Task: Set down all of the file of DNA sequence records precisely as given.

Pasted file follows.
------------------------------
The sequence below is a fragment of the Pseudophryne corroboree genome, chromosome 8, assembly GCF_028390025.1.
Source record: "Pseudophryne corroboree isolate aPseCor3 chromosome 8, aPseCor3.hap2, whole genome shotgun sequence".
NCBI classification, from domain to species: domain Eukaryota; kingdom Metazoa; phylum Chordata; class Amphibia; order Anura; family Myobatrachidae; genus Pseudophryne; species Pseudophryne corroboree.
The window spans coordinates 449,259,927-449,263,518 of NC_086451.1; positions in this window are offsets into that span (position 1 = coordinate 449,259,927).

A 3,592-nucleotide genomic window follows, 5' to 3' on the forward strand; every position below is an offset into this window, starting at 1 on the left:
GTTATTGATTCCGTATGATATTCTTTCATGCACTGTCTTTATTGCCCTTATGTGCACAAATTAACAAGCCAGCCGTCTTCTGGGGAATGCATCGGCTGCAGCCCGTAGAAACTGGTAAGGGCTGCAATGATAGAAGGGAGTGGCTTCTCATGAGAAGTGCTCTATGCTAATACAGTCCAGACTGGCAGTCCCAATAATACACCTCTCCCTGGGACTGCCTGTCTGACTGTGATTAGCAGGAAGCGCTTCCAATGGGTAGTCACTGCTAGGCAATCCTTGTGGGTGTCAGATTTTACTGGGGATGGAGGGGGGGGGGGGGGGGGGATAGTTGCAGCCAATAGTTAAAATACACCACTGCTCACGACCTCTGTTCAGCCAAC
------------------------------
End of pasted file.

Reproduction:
The sequence below is a fragment of the Pseudophryne corroboree genome, chromosome 8, assembly GCF_028390025.1.
Source record: "Pseudophryne corroboree isolate aPseCor3 chromosome 8, aPseCor3.hap2, whole genome shotgun sequence".
NCBI classification, from domain to species: domain Eukaryota; kingdom Metazoa; phylum Chordata; class Amphibia; order Anura; family Myobatrachidae; genus Pseudophryne; species Pseudophryne corroboree.
The window spans coordinates 449,259,927-449,263,518 of NC_086451.1; positions in this window are offsets into that span (position 1 = coordinate 449,259,927).

A 3,592-nucleotide genomic window follows, 5' to 3' on the forward strand; every position below is an offset into this window, starting at 1 on the left:
GTTATTGATTCCGTATGATATTCTTTCATGCACTGTCTTTATTGCCCTTATGTGCACAAATTAACAAGCCAGCCGTCTTCTGGGGAATGCATCGGCTGCAGCCCGTAGAAACTGGTAAGGGCTGCAATGATAGAAGGGAGTGGCTTCTCATGAGAAGTGCTCTATGCTAATACAGTCCAGACTGGCAGTCCCAATAATACACCTCTCCCTGGGACTGCCTGTCTGACTGTGATTAGCAGGAAGCGCTTCCAATGGGTAGTCACTGCTAGGCAATCCTTGTGGGTGTCAGATTTTACTGGGGATGGAGGGGGGGGGGGGGGGGGGATAGTTGCAGCCAATAGTTAAAATACACCACTGCTCACGACCTCTGTTCAGCCAAC